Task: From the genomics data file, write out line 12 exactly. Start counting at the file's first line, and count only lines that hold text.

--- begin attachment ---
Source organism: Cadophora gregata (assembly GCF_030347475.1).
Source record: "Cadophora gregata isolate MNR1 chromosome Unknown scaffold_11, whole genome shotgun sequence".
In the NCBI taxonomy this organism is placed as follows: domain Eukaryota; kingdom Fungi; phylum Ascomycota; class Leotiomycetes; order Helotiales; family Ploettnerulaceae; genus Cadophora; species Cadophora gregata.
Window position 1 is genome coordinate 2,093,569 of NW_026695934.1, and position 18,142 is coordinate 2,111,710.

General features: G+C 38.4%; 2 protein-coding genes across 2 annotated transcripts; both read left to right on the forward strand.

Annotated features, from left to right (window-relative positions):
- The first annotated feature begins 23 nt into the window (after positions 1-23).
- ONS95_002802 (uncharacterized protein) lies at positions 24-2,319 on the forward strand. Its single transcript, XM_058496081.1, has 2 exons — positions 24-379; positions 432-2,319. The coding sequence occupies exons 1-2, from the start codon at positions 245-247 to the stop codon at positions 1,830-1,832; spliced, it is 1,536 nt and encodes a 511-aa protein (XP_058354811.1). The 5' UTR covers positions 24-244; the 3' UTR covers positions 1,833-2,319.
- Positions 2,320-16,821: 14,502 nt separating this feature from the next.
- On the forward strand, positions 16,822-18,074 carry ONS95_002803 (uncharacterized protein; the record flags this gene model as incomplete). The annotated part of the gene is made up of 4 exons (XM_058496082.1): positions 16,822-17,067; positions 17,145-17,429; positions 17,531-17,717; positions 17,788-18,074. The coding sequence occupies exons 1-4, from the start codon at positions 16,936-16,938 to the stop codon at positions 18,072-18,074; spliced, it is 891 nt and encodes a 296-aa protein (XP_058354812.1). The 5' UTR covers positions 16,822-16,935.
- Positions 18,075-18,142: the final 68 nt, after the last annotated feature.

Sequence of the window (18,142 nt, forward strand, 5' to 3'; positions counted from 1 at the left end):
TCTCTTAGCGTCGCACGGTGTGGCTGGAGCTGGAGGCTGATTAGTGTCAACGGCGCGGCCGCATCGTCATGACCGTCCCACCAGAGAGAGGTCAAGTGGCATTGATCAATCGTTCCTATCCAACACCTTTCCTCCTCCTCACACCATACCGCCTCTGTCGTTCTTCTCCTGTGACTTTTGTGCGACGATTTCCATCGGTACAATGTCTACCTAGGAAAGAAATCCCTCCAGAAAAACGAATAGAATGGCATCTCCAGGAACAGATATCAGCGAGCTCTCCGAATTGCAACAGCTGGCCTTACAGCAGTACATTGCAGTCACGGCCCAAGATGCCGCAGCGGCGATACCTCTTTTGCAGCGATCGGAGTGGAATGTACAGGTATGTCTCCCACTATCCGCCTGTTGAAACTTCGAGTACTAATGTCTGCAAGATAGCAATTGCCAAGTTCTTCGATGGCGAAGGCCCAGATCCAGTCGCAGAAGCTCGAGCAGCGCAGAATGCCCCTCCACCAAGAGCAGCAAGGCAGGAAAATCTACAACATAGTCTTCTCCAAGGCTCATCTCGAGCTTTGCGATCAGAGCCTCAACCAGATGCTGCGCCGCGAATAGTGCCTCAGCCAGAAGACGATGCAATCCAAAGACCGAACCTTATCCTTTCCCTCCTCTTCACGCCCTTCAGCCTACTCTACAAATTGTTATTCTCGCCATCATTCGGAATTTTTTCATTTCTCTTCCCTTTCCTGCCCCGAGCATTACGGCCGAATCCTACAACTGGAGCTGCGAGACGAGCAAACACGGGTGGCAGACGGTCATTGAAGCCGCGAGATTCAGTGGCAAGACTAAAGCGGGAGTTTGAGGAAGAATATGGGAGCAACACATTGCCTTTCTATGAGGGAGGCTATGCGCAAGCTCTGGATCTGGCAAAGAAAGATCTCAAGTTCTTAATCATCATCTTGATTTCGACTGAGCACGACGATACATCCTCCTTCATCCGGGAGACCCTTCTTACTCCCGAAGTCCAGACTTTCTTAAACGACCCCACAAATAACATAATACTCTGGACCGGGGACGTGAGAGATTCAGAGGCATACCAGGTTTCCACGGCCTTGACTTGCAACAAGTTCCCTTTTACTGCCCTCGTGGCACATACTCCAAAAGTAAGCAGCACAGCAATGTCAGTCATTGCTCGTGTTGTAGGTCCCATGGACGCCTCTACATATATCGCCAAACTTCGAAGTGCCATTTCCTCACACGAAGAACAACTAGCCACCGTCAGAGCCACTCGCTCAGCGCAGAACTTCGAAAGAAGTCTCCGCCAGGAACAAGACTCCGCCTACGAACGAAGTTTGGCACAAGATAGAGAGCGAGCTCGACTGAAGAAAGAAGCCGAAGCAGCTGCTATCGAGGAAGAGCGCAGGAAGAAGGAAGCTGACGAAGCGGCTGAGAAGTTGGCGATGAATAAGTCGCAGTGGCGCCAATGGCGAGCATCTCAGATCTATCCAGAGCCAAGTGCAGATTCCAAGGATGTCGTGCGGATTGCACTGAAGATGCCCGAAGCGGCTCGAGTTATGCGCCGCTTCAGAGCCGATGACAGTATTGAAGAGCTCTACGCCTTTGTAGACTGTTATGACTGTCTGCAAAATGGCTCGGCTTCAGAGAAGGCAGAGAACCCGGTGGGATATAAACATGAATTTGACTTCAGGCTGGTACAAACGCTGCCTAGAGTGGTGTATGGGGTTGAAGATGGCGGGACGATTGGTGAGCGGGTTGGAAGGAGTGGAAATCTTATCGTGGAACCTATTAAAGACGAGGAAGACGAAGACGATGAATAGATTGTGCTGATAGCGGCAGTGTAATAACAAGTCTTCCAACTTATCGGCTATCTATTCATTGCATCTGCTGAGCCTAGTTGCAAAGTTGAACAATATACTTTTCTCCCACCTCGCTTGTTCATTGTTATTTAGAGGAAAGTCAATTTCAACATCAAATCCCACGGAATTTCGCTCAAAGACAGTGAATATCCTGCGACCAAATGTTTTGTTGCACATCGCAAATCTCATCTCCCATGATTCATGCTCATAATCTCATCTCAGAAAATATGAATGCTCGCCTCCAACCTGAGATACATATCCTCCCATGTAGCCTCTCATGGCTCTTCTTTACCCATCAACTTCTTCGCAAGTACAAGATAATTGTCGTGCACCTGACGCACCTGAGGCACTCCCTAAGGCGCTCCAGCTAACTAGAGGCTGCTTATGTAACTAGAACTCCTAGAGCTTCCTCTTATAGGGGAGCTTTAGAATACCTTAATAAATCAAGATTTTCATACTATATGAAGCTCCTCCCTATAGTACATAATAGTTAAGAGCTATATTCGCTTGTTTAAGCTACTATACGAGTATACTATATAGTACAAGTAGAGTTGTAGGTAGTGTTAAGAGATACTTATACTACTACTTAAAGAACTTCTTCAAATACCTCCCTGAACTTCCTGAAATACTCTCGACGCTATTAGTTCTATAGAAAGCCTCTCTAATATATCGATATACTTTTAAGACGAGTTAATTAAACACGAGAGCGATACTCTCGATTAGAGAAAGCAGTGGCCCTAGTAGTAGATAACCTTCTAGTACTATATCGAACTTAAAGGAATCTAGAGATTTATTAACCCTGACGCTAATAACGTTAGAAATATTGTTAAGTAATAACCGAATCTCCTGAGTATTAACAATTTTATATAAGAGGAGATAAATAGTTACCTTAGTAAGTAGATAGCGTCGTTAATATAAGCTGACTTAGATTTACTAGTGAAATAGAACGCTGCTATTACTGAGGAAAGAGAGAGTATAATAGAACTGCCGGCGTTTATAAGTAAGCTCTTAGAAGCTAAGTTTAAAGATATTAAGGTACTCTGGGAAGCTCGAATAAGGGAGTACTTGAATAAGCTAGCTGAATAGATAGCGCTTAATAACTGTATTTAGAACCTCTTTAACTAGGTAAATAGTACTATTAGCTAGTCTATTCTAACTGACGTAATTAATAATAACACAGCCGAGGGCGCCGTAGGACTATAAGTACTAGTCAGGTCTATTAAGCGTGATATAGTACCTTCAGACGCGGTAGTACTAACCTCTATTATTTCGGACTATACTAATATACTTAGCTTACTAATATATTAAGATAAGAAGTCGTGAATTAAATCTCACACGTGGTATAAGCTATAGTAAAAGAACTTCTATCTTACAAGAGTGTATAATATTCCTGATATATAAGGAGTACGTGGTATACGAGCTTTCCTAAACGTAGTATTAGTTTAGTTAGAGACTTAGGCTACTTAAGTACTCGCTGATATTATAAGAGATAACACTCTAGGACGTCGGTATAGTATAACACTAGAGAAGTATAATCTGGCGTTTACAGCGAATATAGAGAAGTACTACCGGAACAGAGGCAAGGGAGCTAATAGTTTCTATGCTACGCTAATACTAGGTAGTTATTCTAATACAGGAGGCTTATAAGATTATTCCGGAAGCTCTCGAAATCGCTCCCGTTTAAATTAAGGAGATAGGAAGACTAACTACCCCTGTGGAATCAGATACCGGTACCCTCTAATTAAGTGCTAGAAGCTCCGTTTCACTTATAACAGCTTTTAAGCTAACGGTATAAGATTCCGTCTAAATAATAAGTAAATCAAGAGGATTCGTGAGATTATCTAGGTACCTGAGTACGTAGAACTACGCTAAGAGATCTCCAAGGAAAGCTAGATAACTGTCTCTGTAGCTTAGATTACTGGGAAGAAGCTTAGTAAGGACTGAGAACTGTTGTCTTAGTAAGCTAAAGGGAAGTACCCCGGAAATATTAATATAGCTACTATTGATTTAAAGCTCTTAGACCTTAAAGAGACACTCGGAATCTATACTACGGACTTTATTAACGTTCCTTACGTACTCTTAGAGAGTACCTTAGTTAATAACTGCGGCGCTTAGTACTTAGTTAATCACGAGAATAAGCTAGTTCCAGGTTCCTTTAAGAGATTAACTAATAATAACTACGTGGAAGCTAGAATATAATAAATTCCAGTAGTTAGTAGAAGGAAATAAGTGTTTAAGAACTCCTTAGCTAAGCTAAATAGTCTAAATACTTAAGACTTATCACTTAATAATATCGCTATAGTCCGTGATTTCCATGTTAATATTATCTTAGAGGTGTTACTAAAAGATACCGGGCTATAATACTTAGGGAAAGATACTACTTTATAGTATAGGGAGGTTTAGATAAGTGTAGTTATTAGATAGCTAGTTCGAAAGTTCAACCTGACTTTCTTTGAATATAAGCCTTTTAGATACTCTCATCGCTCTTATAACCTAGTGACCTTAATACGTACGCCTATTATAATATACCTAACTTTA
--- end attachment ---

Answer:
Sequence of the window (18,142 nt, forward strand, 5' to 3'; positions counted from 1 at the left end):